Quartz countertops are an incredibly popular choice for kitchen and bathroom remodeling projects. Made from ground quartz aggregated with resin binders, these engineered stone slabs are praised for their durability, low maintenance, and sleek appearance. But many homeowners wonder – can you put hot things on quartz countertops without damaging them? Here is what you need to know.
What is Quartz?
Quartz is an engineered stone made from approximately 90% ground quartz aggregates combined with polymer resins and pigments. This combination results in a non-porous, highly durable material that is resistant to scratches, stains, and heat.
Quartz differs from natural stone countertops like granite or marble in that it lacks pores and veins. The resins bind the quartz particles into a uniform slab. This makes quartz more stain-proof than many natural stones.
The Heat Tolerance of Quartz
One of the best features of quartz is that it can withstand moderate heat. Manufacturers state that quartz can withstand temperatures up to 212°F before potential damage may occur.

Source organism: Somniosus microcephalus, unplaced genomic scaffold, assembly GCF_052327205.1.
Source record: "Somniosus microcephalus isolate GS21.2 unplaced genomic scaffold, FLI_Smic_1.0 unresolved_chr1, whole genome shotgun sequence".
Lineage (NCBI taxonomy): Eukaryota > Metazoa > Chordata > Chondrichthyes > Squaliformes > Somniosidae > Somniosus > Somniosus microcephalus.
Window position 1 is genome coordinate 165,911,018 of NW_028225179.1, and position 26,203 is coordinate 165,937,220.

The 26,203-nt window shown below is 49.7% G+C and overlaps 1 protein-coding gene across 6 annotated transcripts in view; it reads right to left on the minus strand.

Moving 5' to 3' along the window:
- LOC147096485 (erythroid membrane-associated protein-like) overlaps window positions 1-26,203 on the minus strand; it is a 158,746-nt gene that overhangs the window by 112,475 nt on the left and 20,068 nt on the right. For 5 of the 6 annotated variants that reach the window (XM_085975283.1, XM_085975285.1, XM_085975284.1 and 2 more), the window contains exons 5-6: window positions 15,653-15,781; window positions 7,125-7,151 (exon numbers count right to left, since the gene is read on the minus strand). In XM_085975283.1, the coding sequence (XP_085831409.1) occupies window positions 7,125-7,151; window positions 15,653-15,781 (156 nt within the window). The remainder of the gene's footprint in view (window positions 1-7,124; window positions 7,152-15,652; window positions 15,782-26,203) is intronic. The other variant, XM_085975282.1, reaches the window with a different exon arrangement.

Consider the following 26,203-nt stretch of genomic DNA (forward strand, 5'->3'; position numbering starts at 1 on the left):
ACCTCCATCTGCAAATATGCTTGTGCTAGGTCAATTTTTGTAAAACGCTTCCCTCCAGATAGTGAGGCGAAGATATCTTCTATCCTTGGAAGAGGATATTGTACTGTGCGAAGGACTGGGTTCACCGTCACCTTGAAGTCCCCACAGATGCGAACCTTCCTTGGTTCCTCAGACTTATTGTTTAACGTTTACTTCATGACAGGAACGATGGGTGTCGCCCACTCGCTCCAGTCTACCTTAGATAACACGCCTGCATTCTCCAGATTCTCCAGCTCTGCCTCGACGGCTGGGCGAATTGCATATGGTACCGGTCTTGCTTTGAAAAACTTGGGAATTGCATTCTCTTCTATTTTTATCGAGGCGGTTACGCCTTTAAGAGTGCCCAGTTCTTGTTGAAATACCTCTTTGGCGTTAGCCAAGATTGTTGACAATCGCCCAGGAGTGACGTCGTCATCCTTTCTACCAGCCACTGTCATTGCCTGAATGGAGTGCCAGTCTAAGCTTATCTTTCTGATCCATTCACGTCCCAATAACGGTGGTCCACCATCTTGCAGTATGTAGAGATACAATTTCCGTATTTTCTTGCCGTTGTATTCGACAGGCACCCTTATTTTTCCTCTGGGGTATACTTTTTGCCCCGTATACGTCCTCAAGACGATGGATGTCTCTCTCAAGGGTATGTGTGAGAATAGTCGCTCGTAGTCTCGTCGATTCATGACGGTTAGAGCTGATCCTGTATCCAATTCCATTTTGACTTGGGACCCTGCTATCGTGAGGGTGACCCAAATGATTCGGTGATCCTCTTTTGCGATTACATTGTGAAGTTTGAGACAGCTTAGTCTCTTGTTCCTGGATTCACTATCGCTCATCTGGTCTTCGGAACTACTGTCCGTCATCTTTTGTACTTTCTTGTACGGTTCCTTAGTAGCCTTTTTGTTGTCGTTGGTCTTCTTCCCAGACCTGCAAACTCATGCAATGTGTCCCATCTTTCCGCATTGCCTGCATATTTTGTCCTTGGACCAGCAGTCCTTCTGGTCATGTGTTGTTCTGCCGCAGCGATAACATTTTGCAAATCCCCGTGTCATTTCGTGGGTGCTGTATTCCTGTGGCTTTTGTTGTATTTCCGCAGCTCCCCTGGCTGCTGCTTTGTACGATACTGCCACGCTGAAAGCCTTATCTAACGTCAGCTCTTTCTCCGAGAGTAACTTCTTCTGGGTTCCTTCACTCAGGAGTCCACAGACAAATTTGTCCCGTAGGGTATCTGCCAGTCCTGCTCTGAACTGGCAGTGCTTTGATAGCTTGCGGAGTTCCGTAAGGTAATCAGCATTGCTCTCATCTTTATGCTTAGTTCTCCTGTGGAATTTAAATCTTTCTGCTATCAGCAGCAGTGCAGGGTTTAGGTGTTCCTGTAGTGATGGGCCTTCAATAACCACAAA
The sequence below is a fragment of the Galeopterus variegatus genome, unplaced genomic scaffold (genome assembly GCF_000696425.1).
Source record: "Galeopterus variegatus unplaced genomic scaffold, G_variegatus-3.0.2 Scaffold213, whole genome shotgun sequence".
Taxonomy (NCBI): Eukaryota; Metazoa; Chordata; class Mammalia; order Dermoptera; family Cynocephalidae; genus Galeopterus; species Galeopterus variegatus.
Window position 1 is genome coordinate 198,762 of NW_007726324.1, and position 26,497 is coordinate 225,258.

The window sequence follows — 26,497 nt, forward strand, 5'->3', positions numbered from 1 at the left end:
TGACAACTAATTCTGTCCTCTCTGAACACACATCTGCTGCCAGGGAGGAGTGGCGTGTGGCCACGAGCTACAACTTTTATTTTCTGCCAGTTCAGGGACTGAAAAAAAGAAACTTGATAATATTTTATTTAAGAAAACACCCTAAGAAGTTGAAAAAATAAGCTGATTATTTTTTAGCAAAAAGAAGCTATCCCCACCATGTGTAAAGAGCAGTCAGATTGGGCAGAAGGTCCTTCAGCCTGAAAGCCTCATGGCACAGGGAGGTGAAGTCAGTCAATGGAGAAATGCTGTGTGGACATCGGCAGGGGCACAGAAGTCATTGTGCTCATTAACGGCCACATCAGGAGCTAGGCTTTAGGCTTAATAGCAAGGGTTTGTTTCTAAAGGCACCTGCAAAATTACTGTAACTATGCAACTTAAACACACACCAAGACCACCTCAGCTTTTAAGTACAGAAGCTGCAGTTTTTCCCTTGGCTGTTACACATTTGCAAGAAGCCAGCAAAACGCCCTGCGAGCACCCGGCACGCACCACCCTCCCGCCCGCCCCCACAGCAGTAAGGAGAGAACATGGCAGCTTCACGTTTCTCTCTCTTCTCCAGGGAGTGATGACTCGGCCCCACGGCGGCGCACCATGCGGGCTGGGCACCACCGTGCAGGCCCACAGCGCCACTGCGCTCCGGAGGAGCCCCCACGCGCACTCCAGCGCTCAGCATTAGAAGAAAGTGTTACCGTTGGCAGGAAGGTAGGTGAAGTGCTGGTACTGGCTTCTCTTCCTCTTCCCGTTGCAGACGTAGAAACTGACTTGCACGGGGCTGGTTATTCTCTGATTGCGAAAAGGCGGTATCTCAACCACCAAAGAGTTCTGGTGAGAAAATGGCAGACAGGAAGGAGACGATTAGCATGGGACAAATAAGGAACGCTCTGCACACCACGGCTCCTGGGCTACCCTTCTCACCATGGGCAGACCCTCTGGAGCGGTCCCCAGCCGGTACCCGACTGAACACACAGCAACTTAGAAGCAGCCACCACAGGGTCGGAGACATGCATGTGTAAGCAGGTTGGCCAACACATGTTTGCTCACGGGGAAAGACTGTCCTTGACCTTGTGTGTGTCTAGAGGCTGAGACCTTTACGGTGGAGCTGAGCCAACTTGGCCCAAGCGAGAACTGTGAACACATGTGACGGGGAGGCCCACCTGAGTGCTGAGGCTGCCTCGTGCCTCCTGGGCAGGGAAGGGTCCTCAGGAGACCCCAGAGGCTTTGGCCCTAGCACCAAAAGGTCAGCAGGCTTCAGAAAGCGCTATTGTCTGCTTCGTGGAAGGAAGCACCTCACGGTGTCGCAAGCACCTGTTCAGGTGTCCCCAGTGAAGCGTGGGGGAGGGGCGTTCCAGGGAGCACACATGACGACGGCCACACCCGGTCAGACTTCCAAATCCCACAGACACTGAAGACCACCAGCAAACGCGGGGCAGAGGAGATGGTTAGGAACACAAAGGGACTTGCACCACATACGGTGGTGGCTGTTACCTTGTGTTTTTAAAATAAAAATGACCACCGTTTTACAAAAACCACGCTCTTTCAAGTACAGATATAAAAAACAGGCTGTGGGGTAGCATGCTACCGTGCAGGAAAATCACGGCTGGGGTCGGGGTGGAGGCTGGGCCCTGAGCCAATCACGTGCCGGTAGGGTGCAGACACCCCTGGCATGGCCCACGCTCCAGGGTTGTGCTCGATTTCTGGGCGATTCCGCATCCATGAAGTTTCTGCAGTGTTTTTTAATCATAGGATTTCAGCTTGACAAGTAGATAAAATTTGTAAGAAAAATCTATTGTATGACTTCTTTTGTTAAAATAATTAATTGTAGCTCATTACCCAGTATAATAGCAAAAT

This high heat tolerance makes quartz an ideal choice for kitchen countertops. You can place hot pans, bakeware, and appliances directly on its surface without worry.
However, there are limitations to the heat resilience of quartz. Prolonged exposure to extreme temperatures above 212°F can potentially cause damage.
Best Practices for Using Quartz Countertops
Here are some best practices for using your quartz countertops without causing damage:
- Use trivets or hot pads: Always use trivets or pads when setting down extremely hot pots and pans fresh from the stovetop or oven. This protects from thermal shock.